Figure 3: Basic territorial organisational structure of the police and the respective heads thereof
Accountability and oversight of the police
In accordance with the Law on the Police, control and oversight of policing can be internal (when carried out by a body from within the police) or external (when oversight is conducted by other state authorities). According to Development Strategy of the Ministry of Interior 2011-2016, development of internal control and external oversight coupled with improvements in the transparency of policing is a fundamental direction for MoI development during the proposed period.
The Internal Affairs Sector is tasked with internal control of police. Additionally, there are two other bodies within the organisational structure that are responsible for internal oversight – the Department for Legality Oversight of Policing and the Section for Legality Monitoring and Oversight in the Gendarmerie. The result being that responsibility for this critical area is rather unclearly divided among multiple bodies.
Internal oversight of policing within the Ministry of Interior is the ‘first line of defence’ against the challenges of illegality and negligent conduct. This type of oversight can take a number of different forms. The most basic of these is hierarchical oversight, which rests on the fact that each officer answers to their superior and which somewhat resembles a military chain of command. This form of accountability is not insignificant as officers of any rank depend, to an extent, on their immediate superiors. This form of oversight can also act across the boundaries of the General Police Directorate and extend as far as the Minister of Interior, to whom the General Police Director is answerable.
The possibility of oversight through complaint procedures derives from the administrative nature of the police and the possibility of submitting a complaint against the ruling of a lower-level police authority. While this form of oversight does not strictly fall under internal forms of oversight, it is worth mentioning the possibility of submitting a complaint of a relevant nature to the Commissioner for Information of Public Importance and Personal Data Protection. Specifically, in such cases the Commissioner acts as an appeal authority and can overrule or revoke the decision of a lower police authority. The Internal Affairs Sector has been established within the Ministry of Interior as a special organisational unit designed to act as the internal control body. A degree of autonomy, necessary for any internal supervisory body, has been achieved by positioning the Sector outside the General Police Directorate.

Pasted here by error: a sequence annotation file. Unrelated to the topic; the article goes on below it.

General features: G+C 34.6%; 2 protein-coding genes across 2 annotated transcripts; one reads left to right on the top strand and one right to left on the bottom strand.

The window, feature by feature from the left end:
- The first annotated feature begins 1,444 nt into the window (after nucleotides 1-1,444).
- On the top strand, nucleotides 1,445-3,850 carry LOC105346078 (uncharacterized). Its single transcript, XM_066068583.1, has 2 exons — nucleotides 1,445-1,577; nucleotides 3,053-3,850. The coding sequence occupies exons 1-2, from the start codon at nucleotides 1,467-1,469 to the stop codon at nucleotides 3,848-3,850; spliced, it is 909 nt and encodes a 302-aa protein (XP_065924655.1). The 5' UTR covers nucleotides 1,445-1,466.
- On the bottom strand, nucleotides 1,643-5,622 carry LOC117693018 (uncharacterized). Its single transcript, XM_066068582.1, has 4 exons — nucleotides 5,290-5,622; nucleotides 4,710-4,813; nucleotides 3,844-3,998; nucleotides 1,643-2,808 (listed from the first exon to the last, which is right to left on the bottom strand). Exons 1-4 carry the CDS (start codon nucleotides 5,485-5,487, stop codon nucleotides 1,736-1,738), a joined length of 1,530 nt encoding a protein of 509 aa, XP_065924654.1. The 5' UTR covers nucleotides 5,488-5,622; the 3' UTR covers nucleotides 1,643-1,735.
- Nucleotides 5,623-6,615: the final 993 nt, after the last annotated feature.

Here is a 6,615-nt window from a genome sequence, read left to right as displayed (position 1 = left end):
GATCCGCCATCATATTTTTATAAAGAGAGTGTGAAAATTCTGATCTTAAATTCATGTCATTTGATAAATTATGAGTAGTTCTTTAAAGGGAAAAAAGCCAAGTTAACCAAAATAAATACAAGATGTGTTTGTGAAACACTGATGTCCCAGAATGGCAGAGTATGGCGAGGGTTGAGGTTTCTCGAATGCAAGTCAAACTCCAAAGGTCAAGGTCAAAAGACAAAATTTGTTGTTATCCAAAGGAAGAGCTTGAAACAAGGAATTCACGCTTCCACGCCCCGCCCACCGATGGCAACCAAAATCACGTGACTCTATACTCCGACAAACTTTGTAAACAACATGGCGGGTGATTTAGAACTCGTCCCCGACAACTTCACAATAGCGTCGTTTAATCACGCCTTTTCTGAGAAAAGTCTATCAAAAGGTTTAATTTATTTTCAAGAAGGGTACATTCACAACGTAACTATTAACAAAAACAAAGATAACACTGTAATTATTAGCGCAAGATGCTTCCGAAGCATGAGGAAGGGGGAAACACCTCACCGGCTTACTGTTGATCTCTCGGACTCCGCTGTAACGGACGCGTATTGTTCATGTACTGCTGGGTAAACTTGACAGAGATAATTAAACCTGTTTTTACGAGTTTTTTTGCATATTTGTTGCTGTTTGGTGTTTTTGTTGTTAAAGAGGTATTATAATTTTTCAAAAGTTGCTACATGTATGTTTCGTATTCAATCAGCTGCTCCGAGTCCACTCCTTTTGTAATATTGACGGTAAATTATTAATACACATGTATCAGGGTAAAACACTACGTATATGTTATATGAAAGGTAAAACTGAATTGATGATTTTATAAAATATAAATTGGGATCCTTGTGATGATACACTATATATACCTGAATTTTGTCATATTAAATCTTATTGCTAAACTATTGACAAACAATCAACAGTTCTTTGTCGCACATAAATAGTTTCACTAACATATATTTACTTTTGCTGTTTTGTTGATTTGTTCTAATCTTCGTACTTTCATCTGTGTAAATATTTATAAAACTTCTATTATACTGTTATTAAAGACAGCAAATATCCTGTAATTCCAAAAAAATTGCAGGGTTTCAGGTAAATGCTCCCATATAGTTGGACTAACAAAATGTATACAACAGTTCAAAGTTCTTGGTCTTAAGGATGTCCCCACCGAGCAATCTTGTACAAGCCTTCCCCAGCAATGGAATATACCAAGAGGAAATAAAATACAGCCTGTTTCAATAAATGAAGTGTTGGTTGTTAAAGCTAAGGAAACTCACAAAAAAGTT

By their very nature, internal oversight bodies are somewhat limited because they are always ultimately responsible to the relevant minister, who is likely to be reluctant to report negligent behaviour to the government. The autonomy and independence of Internal Affairs Sector is also questionable due to the sweeping discretionary powers of the Minister, who has the authority to revoke any case being investigated by the Internal Affairs Sector and assign it to another body.
The Law on the Police (Article 170) proscribes the bodies tasked with external oversight. They include the National Assembly, the Government, and relevant judicial authorities, state authorities tasked with oversight of specific fields and other legally empowered authorities and bodies. In this sense, even a member of the public can find themselves exercising a form of oversight over police activities when they submit a request for information of public importance that is held by the police.
External oversight can take various forms and can be implemented by both governmental and non-governmental actors. There are a number of basic frameworks for its implementation.
Parliamentary oversight – The National Assembly of the Republic of Serbia has the power to monitor policing as part of its oversight, legislative and elective functions. It is, for example, the National Assembly that selects the Government and is, therefore, responsible for appointing the Minister of Interior who is in turn responsible for policing. The National Assembly also passes and controls the content of the Law on the Police, the principal legislative act regulating policing. Furthermore, legislators annually pass a budget bill that directly dictates the resources the Ministry of Interior and the General Police Directorate will have at their disposal. The Minister of Interior is also duty bound to submit an annual report to the National Assembly, outlining the Ministry’s activities and the security situation in the country. The report is submitted at the request of the National Assembly working body responsible for security matters . Finally, the National Assembly conducts its most significant oversight functions through permanent or temporary working bodies (boards, committees, inquiries), which may exercise oversight of policing.